The GNU project was launched by Richard Stallman with the goal of creating a complete free operating system: the GNU system. The project was announced to the public on September 27, 1983, on the net.unix-wizards newsgroup. The original announcement was followed by Stallman's "GNU Manifesto" and other essays that laid out his motivations for the GNU project, one of which was to "bring back the cooperative spirit that prevailed in the computing community in earlier days".
GNU is a recursive acronym for "GNU's Not Unix". Stallman requests that it be pronounced guh-NOO to "avoid horrible confusion" with the word "new". UNIX is the name of a proprietary operating system that was already in widespread use; since its architecture had proven technically sound, the GNU system was designed to be compatible with it. The UNIX architecture allowed GNU to be written as individual software components: components that were already freely available, such as the TeX typesetting system and the X Window System graphics system, could be adapted and reused; others would be written from scratch.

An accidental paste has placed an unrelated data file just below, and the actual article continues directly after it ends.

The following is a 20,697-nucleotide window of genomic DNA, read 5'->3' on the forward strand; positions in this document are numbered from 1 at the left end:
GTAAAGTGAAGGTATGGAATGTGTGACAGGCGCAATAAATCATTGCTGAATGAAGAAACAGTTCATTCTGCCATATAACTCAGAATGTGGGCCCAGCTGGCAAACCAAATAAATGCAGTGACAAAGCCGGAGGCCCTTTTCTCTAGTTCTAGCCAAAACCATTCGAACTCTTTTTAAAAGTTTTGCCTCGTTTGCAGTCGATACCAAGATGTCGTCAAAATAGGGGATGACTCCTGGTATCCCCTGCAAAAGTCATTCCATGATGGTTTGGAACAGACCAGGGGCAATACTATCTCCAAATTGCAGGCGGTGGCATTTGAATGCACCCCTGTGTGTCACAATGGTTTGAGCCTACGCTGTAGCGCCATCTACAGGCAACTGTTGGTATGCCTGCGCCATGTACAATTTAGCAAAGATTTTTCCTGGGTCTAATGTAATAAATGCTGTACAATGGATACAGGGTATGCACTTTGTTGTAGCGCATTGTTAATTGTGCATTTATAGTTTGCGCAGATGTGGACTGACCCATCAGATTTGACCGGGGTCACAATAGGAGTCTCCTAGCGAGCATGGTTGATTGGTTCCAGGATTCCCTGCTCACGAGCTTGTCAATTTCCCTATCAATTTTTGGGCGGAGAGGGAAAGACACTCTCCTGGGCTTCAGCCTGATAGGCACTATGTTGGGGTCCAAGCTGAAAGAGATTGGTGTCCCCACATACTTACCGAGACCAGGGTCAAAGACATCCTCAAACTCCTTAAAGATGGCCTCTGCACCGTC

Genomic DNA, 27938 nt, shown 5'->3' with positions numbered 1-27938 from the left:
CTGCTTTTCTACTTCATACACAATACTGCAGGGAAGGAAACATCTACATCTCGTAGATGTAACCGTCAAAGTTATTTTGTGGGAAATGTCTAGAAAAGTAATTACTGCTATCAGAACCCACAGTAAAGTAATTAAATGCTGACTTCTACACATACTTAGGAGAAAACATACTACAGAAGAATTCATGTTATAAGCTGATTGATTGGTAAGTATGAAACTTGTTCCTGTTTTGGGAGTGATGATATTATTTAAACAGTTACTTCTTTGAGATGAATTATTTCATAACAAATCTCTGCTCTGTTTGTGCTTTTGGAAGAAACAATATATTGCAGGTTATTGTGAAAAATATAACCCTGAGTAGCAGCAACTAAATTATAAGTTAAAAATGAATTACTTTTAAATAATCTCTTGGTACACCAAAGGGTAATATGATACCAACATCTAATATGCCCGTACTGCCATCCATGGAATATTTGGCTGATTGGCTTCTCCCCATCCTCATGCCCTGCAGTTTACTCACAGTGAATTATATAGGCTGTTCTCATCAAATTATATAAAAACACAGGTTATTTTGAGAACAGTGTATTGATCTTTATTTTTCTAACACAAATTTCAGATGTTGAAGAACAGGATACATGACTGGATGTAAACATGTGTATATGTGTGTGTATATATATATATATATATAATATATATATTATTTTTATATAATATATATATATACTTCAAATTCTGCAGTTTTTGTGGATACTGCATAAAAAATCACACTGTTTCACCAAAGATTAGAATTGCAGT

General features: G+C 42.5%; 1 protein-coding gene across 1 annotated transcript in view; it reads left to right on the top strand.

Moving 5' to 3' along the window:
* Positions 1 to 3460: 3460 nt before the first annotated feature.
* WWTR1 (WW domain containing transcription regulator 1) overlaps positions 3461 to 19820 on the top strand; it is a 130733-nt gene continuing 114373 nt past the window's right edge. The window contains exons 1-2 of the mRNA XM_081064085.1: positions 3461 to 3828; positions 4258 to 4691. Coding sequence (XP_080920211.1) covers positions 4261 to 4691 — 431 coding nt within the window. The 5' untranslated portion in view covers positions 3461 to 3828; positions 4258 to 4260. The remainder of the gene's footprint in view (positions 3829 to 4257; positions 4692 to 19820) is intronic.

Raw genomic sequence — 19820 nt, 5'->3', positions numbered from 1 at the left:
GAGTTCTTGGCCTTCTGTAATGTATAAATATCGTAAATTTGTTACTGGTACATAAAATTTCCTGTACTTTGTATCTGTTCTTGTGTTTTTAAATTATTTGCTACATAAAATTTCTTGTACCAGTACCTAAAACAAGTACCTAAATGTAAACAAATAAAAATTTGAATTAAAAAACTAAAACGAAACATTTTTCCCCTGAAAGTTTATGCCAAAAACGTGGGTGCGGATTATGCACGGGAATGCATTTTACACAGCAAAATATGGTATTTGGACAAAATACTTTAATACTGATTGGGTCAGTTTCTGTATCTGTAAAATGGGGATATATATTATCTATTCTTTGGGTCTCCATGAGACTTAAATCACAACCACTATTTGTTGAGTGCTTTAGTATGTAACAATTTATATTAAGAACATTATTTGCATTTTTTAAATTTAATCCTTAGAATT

To ensure that GNU software would remain free for all users "to run, copy, modify and distribute", the project would release it under a license designed to give everyone those permissions while preventing them from adding restrictions of their own. This idea, referred to as copyleft, was then embodied in the GNU General Public License (GPL).
In 1985, Stallman founded the Free Software Foundation (FSF), a tax-exempt charity, to provide logistical, legal and financial support for the GNU project. The FSF also employed programmers to contribute to GNU, though a substantial portion of development was (and continues to be) performed by volunteers. As GNU gained prominence, interested businesses began contributing to development or selling GNU software and technical support. The mos t prominent and successful of these was Cygnus Solutions, now part of Red Hat.
By 1990, the GNU system had an extensible text editor (Emacs), a very successful optimizing compiler (GNU Compiler Collection or GCC), and most of the core libraries and utilities of a standard UNIX distribution. The main component still missing was the kernel.
In 1991, Linus Torvalds wrote the UNIX-compatible Linux kernel and released it under the GPL. Linux was further developed by various programmers over the Internet. In 1992, Linux was combined with the GNU system, resulting in a fully functional free operating system. The GNU system is most commonly encountered in this form, usually referred to as a "GNU/Linux system" or a "Linux distribution". As of 2003, the Hurd is still in active development, and an experimental version of the GNU system that uses the Hurd instead of Linux is now available.)